Cambodian Delegates Attend a Discussion on Child Friendly Cities in Indonesia

A Cambodian delegation has been attending this week a meeting to discuss ways to make cities safer and more sustainable for children with their counterparts from 10 other cities across East Asia, in Surabaya, Indonesia.

According to a press release from UNICEF, the Cambodian delegation include H.E. Nuon Pharat, Deputy Governor of Phnom Penh Capital, Ms. Mom Chandany, Director of Phnom Penh Department of Social Affairs, Veterans, and Youth Rehabilitation, as well as Ms. Debora Comini, UNICEF Cambodia Representative.

The ten cities present at the meeting represent a combined population of some 50 million people and experts predict their populations will continue to grow.

Through this meeting, we are hoping to be able to discuss various problems faced by cities when creating safe and friendly environment for children, the Mayor of Surabaya Ms. Tri Rismaharini said.

It is such a rare opportunity where mayors from different countries gather to share their experiences and hopefully inspire and benefit one another for many years to come, she added.

Key themes of this UNICEF-supported event include the impact of urbanisation in two critical periods of growth, the early years and adolescence, and innovative ways to ensure cities are child-friendly for all, especially those living in poverty. The mayors will also seek to craft a vision for city planning that ensures cities become more inclusive as they grow, providing opportunities and benefits for each and every child to whom they are home.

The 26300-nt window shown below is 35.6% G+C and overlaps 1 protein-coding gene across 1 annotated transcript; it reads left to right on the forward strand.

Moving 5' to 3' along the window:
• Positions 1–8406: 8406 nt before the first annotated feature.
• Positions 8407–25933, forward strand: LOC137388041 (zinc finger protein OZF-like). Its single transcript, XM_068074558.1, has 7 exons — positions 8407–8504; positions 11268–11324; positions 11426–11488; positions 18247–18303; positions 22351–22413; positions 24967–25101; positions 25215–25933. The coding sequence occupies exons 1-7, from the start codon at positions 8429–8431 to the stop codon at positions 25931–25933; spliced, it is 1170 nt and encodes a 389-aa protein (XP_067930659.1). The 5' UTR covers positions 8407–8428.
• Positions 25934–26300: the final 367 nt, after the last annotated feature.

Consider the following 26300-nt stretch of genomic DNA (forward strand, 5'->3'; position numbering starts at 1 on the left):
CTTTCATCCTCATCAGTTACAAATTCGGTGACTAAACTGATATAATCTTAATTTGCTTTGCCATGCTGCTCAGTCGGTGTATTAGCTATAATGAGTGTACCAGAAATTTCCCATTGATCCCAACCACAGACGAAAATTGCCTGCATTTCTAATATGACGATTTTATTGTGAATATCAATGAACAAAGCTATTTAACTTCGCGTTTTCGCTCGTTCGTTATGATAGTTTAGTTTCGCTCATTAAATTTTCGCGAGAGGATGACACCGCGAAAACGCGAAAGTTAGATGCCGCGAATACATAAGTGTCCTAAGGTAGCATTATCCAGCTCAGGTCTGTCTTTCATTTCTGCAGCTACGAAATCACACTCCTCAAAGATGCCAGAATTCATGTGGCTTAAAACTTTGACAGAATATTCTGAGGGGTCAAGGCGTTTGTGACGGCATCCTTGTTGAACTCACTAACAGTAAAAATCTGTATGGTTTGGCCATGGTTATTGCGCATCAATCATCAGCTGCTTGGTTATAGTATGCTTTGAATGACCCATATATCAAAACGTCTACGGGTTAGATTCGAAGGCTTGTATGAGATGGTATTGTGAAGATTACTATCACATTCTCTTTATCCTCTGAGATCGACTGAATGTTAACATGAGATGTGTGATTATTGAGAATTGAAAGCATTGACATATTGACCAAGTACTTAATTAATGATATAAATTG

The future for hundreds of millions of children in South East Asia will be in big cities. It is a highly-urbanised region with seven of the top ten most populous cities in the world, said Ms. Karin Hulshof, Regional Director at UNICEF East Asia and Pacific. Cities can, and must, provide services that address all children's needs and rights. Shared lessons about how cities can support young people to reach their full potential will yield massive dividends for children, for cities and for nations.

Safe and sustainable cities are also an important pillar of the United Nations' Sustainable Development Agenda � the universal call to action to end poverty, protect the planet and ensure that all people enjoy peace and prosperity made by world leaders in 2015. Sustainable Development Goal 11 � Making cities inclusive, safe, resilient and sustainable � requires all stakeholders to actively address urban risks, such as pollution, road accidents, drug-use and exclusion from basic health, education, social and child protection services.

Source: Agency Kampuchea Press